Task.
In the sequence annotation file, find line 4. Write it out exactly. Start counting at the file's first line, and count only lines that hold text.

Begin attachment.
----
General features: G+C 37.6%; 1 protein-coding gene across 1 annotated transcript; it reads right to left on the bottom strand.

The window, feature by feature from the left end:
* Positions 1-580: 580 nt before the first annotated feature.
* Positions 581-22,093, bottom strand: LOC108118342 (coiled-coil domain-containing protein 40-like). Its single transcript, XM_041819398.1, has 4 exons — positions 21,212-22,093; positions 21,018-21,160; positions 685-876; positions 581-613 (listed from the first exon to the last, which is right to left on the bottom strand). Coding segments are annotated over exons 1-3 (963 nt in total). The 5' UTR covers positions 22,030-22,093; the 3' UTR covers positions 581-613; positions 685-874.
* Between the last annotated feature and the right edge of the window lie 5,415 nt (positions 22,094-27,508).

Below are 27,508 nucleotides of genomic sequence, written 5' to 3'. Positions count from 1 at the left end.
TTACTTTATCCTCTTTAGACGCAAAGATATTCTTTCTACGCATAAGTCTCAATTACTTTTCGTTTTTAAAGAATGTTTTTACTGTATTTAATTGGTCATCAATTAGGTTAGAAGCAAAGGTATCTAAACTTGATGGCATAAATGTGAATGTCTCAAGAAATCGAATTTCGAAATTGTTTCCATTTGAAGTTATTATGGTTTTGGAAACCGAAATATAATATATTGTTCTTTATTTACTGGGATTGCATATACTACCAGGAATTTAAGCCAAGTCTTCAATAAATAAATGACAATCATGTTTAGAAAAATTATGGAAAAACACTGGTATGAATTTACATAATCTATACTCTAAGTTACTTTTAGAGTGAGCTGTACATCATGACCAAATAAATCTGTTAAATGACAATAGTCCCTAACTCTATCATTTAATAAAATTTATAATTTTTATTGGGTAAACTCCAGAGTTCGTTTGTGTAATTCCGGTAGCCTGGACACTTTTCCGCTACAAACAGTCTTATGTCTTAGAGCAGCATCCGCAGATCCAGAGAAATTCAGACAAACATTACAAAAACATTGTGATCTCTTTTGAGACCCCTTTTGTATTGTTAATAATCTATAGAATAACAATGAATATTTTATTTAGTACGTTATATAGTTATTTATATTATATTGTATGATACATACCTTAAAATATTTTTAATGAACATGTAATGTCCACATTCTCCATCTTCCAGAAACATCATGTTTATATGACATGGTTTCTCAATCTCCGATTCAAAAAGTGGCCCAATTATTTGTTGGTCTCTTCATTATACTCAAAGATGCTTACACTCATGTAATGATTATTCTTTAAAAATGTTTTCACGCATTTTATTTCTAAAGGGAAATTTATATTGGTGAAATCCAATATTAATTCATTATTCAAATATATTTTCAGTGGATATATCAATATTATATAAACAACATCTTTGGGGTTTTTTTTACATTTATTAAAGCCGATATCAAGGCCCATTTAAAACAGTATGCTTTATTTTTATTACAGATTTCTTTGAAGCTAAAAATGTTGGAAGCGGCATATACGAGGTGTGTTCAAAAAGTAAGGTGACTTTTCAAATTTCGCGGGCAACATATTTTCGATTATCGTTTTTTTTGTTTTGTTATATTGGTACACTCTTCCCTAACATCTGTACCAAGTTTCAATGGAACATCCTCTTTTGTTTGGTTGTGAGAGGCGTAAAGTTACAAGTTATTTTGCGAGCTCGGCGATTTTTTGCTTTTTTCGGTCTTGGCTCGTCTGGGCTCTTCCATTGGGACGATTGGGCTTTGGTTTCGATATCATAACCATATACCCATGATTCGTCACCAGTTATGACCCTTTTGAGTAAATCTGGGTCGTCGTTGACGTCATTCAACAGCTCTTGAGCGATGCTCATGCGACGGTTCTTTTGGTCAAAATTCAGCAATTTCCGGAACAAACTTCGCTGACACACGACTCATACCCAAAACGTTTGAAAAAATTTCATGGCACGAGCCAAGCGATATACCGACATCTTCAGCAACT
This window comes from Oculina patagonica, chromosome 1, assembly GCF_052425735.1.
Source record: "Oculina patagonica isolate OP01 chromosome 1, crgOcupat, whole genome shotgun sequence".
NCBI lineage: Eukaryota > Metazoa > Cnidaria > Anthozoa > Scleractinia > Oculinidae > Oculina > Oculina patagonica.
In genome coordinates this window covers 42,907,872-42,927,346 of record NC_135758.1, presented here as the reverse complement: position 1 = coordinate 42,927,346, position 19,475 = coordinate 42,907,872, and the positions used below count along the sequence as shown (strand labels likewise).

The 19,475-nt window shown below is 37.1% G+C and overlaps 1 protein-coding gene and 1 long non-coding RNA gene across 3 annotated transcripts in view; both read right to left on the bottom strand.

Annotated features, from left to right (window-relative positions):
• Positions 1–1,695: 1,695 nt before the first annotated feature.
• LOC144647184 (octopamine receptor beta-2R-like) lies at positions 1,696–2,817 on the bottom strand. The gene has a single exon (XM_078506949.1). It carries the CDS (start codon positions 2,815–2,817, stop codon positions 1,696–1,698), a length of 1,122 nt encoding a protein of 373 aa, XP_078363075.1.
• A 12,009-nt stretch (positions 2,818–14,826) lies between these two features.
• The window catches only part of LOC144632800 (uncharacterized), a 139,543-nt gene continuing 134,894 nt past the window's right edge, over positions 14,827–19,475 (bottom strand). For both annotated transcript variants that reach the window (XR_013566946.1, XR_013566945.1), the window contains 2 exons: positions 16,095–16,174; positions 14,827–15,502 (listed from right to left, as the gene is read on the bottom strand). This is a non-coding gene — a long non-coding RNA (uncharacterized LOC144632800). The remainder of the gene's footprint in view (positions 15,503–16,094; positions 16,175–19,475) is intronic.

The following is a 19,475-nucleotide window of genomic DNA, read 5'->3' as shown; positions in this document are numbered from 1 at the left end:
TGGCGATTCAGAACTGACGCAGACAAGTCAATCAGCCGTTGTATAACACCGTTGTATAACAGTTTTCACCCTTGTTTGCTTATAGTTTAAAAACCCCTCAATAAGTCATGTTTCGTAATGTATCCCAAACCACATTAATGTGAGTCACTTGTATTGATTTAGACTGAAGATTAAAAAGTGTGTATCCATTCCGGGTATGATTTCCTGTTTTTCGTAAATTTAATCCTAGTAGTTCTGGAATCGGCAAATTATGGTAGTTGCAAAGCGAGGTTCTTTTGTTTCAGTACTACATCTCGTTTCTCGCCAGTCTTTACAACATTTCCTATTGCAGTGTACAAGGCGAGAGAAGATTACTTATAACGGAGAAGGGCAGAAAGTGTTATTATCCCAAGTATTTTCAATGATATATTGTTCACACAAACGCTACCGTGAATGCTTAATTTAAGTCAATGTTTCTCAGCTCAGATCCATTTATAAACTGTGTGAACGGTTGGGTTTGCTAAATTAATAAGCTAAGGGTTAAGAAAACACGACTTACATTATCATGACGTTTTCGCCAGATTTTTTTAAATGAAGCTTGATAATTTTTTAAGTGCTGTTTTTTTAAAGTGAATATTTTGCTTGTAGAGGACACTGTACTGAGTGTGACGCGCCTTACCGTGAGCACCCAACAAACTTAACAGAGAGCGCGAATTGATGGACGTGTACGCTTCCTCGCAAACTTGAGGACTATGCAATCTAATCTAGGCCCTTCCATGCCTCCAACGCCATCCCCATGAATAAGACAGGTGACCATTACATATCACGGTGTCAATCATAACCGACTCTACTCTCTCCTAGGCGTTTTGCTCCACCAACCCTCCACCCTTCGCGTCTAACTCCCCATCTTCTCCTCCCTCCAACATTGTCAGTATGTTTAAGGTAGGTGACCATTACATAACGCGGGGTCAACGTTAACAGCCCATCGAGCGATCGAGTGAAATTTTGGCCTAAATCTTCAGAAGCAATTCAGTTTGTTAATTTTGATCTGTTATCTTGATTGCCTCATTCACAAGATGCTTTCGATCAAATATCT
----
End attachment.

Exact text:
* Positions 581-22,093, bottom strand: LOC108118342 (coiled-coil domain-containing protein 40-like). Its single transcript, XM_041819398.1, has 4 exons — positions 21,212-22,093; positions 21,018-21,160; positions 685-876; positions 581-613 (listed from the first exon to the last, which is right to left on the bottom strand). Coding segments are annotated over exons 1-3 (963 nt in total). The 5' UTR covers positions 22,030-22,093; the 3' UTR covers positions 581-613; positions 685-874.